How To Listen To Your Body
Your body is a complex mechanism with a lot of complex needs. Thankfully, your body has ways of telling you what those needs are, if only you learn how to listen and check in with it from time to time. By learning to listen to your body, you can avoid imbalances in some of its basic needs.
Let Your Body Set Its Own Sleep Schedule
We all know what it feels like to be sleepy. Many of us disregard the importance of getting enough sleep. As a result, too many of us are quick to down coffee, soft drinks, or energy drinks. We think that sleep is less important than studying, working, or socializing.
If you feel sleepy, it’s probably because your body needs more sleep. You should listen to it to keep functioning properly, even if that means going to bed a little early or even taking a nap.
If you feel sleepy all or most of the time, or after sleeping all night, you may want to talk to your doctor. These can be signs of hormonal or mood disorders (depression), or of a sleep disorder (sleep apnea). (Source)
Get Healthy Hydration
Similar to being sleepy, most of us can identify “thirst” but may not address it properly. When you are thirsty, your body is telling you that you are running low on water. Water is needed to:
- build parts of your body,
- digest certain nutrients,
- remove waste,
- carry out chemical reactions that let your body use energy.
Not getting enough water can be bad news.
The problem isn’t always in not drinking enough, but in drinking the wrong things. Coffee, tea, and soft drinks contain caffeine, a drug that tells your body to produce urine. That means that if you’re thirsty and go for a high-caffeine drink, you might be making things worse.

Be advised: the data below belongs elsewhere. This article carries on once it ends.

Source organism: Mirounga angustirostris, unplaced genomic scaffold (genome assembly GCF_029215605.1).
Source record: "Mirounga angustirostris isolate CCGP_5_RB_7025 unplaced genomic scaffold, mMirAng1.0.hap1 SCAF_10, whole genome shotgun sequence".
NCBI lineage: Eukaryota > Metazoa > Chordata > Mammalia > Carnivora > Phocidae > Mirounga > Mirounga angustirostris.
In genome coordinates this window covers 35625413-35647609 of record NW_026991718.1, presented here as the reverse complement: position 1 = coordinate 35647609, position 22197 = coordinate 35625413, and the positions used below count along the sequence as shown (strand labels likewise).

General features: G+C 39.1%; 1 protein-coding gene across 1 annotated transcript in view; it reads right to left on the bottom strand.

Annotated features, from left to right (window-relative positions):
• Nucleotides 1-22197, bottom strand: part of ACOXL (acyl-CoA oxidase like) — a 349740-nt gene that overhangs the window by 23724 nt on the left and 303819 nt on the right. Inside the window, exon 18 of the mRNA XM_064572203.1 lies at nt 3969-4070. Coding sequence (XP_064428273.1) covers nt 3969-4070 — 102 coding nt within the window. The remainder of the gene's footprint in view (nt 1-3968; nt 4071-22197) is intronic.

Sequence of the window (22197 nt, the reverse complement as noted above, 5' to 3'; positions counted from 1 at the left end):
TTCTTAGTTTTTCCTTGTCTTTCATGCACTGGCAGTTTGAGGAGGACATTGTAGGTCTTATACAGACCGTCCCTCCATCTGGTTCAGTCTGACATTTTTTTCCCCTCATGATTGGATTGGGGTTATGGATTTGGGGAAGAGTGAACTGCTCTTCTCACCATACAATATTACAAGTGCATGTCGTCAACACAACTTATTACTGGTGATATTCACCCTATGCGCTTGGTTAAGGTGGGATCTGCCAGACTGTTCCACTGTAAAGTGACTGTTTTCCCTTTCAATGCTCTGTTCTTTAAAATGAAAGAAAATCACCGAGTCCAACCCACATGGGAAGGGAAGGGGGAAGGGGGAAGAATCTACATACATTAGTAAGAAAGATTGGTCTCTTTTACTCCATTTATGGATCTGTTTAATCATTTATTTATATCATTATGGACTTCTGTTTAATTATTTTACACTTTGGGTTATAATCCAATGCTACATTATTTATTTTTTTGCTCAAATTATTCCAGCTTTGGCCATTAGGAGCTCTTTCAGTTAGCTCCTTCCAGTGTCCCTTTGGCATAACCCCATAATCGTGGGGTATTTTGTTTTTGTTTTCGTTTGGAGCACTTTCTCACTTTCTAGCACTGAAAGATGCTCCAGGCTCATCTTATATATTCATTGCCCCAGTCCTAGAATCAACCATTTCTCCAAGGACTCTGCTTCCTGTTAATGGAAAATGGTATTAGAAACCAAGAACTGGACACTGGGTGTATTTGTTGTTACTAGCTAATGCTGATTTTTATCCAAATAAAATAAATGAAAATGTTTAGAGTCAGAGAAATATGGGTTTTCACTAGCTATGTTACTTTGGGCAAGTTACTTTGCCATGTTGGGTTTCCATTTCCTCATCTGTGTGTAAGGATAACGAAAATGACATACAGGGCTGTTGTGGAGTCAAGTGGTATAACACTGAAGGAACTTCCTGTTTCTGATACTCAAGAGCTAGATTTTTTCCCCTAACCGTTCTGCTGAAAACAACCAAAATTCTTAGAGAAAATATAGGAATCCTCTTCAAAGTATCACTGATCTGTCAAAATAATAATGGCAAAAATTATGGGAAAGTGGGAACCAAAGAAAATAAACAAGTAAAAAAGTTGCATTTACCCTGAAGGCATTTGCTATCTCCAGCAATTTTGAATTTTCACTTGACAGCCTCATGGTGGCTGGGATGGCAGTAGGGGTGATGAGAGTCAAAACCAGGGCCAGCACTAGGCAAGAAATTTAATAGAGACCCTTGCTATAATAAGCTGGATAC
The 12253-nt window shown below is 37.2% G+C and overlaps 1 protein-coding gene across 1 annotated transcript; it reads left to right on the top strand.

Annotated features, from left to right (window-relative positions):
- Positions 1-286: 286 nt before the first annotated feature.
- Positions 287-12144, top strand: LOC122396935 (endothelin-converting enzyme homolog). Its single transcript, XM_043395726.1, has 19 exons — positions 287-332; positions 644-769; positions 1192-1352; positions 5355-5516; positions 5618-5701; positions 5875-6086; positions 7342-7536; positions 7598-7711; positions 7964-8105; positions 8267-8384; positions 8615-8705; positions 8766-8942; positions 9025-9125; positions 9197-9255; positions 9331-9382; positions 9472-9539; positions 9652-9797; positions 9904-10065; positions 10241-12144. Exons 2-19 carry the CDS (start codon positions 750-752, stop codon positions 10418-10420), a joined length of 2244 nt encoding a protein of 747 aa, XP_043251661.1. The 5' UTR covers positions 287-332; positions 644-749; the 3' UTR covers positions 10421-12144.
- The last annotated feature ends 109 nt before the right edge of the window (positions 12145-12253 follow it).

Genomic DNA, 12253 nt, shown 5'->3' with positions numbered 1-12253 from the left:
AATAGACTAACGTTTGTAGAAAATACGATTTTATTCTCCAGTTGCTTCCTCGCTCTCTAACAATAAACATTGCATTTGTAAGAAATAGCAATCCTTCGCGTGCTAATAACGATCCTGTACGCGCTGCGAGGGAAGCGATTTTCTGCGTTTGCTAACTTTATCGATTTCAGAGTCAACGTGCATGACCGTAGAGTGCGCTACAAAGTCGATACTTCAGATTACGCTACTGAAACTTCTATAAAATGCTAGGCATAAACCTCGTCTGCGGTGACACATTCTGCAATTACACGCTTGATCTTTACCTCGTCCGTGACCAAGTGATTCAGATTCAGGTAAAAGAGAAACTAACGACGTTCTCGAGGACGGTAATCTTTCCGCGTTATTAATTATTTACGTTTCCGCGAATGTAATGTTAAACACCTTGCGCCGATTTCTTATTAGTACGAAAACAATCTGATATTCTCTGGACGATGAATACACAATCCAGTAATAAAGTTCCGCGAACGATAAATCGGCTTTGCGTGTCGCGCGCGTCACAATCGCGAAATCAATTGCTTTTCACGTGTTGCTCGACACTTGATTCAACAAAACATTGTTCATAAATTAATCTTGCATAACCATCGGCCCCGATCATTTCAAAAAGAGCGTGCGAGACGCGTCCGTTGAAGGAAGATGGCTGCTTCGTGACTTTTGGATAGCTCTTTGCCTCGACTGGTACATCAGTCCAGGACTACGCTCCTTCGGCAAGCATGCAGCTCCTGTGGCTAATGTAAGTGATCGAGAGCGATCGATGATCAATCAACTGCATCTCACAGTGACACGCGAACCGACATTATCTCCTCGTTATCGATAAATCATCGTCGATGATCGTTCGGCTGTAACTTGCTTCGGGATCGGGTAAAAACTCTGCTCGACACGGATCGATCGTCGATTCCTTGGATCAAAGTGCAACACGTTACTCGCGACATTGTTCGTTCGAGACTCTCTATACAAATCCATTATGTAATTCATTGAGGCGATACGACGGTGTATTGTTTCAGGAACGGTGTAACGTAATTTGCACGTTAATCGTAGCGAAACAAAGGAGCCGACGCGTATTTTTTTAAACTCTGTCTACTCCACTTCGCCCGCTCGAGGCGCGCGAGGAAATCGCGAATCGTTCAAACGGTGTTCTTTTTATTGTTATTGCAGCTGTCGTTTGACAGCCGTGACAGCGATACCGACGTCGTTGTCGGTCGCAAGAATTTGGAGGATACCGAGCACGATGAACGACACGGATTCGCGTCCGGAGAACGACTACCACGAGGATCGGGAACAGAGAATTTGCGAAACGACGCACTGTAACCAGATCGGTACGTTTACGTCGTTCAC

Drugs like caffeine that make your body get rid of water are called diuretics, and alcohol is one too. Those groggy, cramping feelings that you associate with a hangover are the results of dehydration. If you feel them when you haven’t been drinking, you might just need some water. (Source)
Compromise On Cravings
Cravings are also how our body tells us what we need. If you
- keep craving fat or sugar on your diet,
- want to go vegetarian or vegan but your body is screaming “steak,”
it might not be because you have low will-power. It might be because your body needs a nutrient that it identifies with those foods.
That doesn’t mean that you should indulge every crave that you have exactly when you have it, however. Some cravings are really just you wanting something because you like it or because your body is used to it, not because it is good for you.
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- If your body craves sugar, don’t eat a cupcake, eat an apple.
- If your body craves fat, look for a healthy fat like olive oil or avocados instead of fried foods.
- If your body craves meat, it might really want protein, which can be found in sources like nuts and seeds, or it might really want iron, which can be found in green leafy vegetables.
- If you’re worries about your cravings getting the best of you, just make sure that you don’t go over the recommended dietary guidelines for a food group.
- If you have cravings that you can’t satisfy in a healthy way – or at all – mention them to your doctor.
How to Listen to Your Body Intelligently?
- sleep to get,
- water to drink,
- or what kinds of foods to eat.
The fact is, all guidelines are really loose suggestions based on averages. How much of what you need changes based on factors like your age, height and weight, activity level, and genetics. That is one of the reasons why listening to your body is so important. You might not need as much sleep as is recommended for your age group.
You might need more water. You are a unique person with unique needs. Listening to your body and mind is the best way to meet those needs.
Do You Like Yourself?